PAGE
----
Up the Rabbit Hole
A young gay man’s life is perilously out of control in Andy Halliday’s underwritten, if well-meaning, new play.
Playwright Andy Halliday returns to Theater for the New City with Up the Rabbit Hole, an emotionally laden play about a young gay man struggling with drug and sex addiction in New York City, that notorious wonderland where both temptations are plentiful. Drawing on his own life struggles for inspiration, Halliday adds a couple of other fraught issues to the mix as well.
Besides harboring a dwindling dream to become a dancer, thanks to a leg injury, Halliday’s dramatic stand-in, Jack (Tyler Jones), an adoptee, also has to contend with the overwhelming repercussions of having tracked down his biological family, which includes an adult half-brother (Andrew Glaszek) with his own substance-abuse demons. That’s a lot for 90 minutes, and Halliday, despite a valiant effort, can’t keep his play from sinking under the weight of it all.
Director G.R. Johnson is greatly aided in his struggle to fend off a complete collapse by a talented cast, which tenaciously tries to lift the play up and heave it across the finish line. Doing double duty as Jack’s adoptive and birth mothers, Laralu Smith is particularly strong, finding the nuances in Halliday’s writing that allow an audience to distinguish one character from the other and, more importantly, to feel for both of them as they compete for Jack’s affection. It’s too bad, though, that Smith’s efforts weren’t rewarded with another scene or two, so she could round out her portraits of these two women.
On the opposite end of the human spectrum, Quinn Coughlin also makes an indelible contribution to Up the Rabbit Hole as Timothy, a muscular, straight-identifying hustler with a sadistic streak and apparently limitless access to cocaine. This latter trait, along with Timothy’s physical beauty, make him an oh-so-enticing bête noire, someone Jack knows he should send away but can’t. Stalking around Jack’s apartment in paranoid, vainglorious fits, Coughlin elicits nothing but dread, so that when Timothy’s bubbling menace does eventually explode it is shocking but not surprising. It’s a nicely calibrated performance whose effectiveness does not require the audience to be caught off guard.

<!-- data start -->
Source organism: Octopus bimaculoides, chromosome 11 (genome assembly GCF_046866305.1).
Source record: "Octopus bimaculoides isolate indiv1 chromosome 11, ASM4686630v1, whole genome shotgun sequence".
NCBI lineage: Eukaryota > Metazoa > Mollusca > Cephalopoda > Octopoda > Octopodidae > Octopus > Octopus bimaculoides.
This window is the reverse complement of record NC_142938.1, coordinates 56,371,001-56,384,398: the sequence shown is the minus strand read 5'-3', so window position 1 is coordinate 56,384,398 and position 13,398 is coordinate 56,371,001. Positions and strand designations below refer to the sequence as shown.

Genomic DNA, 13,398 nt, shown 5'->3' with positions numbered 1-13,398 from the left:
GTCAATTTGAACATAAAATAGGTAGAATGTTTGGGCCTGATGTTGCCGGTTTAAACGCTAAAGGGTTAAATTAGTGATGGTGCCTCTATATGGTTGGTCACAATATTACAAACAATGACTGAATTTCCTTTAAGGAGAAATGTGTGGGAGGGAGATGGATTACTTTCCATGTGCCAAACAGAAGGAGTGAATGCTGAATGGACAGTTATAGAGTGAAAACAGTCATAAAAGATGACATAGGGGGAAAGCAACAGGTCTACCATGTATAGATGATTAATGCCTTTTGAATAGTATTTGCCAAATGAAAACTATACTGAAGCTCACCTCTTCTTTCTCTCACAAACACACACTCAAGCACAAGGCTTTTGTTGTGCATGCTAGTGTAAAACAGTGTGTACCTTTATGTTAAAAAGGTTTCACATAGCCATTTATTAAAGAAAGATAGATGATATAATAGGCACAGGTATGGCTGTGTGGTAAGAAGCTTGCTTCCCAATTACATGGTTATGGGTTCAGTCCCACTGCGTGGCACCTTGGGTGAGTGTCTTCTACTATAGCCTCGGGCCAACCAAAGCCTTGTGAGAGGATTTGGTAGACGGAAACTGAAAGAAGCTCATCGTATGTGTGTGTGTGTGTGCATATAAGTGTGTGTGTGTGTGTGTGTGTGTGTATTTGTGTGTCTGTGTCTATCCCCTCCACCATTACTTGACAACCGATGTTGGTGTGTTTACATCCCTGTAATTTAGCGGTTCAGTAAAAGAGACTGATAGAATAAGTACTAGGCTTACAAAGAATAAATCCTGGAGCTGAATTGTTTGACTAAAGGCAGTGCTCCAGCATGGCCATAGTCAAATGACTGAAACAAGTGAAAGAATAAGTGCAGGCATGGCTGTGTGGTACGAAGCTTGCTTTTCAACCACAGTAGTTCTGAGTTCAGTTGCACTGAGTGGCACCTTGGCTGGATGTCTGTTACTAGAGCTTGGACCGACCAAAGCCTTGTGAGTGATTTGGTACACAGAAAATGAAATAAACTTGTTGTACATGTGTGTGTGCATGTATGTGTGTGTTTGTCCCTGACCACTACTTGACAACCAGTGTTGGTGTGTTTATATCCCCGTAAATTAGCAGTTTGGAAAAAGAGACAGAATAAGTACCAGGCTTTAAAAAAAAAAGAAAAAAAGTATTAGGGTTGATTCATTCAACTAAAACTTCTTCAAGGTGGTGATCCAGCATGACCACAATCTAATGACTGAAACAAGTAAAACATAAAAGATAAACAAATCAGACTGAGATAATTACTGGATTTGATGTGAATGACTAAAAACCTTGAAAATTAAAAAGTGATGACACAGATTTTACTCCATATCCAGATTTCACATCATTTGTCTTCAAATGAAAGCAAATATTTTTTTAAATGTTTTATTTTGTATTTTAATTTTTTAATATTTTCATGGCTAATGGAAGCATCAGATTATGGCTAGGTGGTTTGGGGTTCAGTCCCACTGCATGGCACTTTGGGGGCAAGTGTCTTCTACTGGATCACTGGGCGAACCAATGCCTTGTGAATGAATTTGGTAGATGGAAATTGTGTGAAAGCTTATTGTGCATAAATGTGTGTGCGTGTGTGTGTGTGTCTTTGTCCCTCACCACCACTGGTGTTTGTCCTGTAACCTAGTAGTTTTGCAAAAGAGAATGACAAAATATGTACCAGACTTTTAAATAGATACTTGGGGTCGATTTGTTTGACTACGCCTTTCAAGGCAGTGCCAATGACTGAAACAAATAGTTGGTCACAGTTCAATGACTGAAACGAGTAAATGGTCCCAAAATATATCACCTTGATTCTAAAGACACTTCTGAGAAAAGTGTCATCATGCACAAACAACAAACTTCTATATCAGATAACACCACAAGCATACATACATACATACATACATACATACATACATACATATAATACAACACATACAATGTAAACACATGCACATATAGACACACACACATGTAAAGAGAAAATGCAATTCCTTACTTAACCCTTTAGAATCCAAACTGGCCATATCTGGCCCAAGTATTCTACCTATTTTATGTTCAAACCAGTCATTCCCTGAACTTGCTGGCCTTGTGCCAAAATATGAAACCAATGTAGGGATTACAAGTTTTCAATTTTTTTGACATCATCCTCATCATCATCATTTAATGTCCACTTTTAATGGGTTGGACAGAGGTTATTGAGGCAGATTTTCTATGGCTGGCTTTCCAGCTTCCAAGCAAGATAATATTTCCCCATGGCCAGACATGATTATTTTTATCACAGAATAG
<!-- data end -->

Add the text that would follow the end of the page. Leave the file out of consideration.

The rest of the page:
Still, as good as Couglin, Smith, and the rest of the supporting cast are, it’s Jones who leads the way with his sweet-natured, vulnerable turn as Jack. During one intimate exchange, Jack’s middle-aged lover, Robert, (Peter Gregus) calls him “charming,” which, thanks more to Jones than the dialogue he’s given, registers the way Halliday intends it to, as sincere instead of as just something an older man might say to seduce a much younger one. As the play progresses, you keep wishing that Halliday will return the favor, but, unfortunately, when it comes to manufacturing charm, Jones is all too often left on his own.
Despite being a bare-bones production, the actors are ably assisted by the design team, especially Dan Daly whose black-box set is malleable enough to keep the action from flagging too much during the scene transitions. A few wry musical choices from Jacob Subotnick also help to smooth things out. And Joe Thompson’s moody lighting is at its best when the play is at its most traumatic.
A few years ago, Johnson and Halliday brought Nothing But Trash to Theater for the New City. That satire of 1950’s gay teenage culture (which I did not see) probably could gloss over a lot of dramaturgical holes with a wink and a smile. But the stakes are higher in Up the Rabbit Hole, which means the expectations are, too.
The play’s most frustrating line is its last one, “And more shall be revealed!” Halliday is reaching for poignant ambiguity here, but it just feels like Up the Rabbit Hole ran out of script before it ran out of story. Up to this point, we have learned all about Jack’s problems, but we don’t know Jack. It’s a shame, because there appears to be a lot more to know.
Up the Rabbit Hole (through October 15, 2017)
Windowpane Theatre Company
Theater for the New City, 155 1st Avenue at 10th Street, in Manhattan
For tickets, call 212-868-4444 or visit http://www.smarttix.com
Running time: one hour and 30 minutes with no intermission
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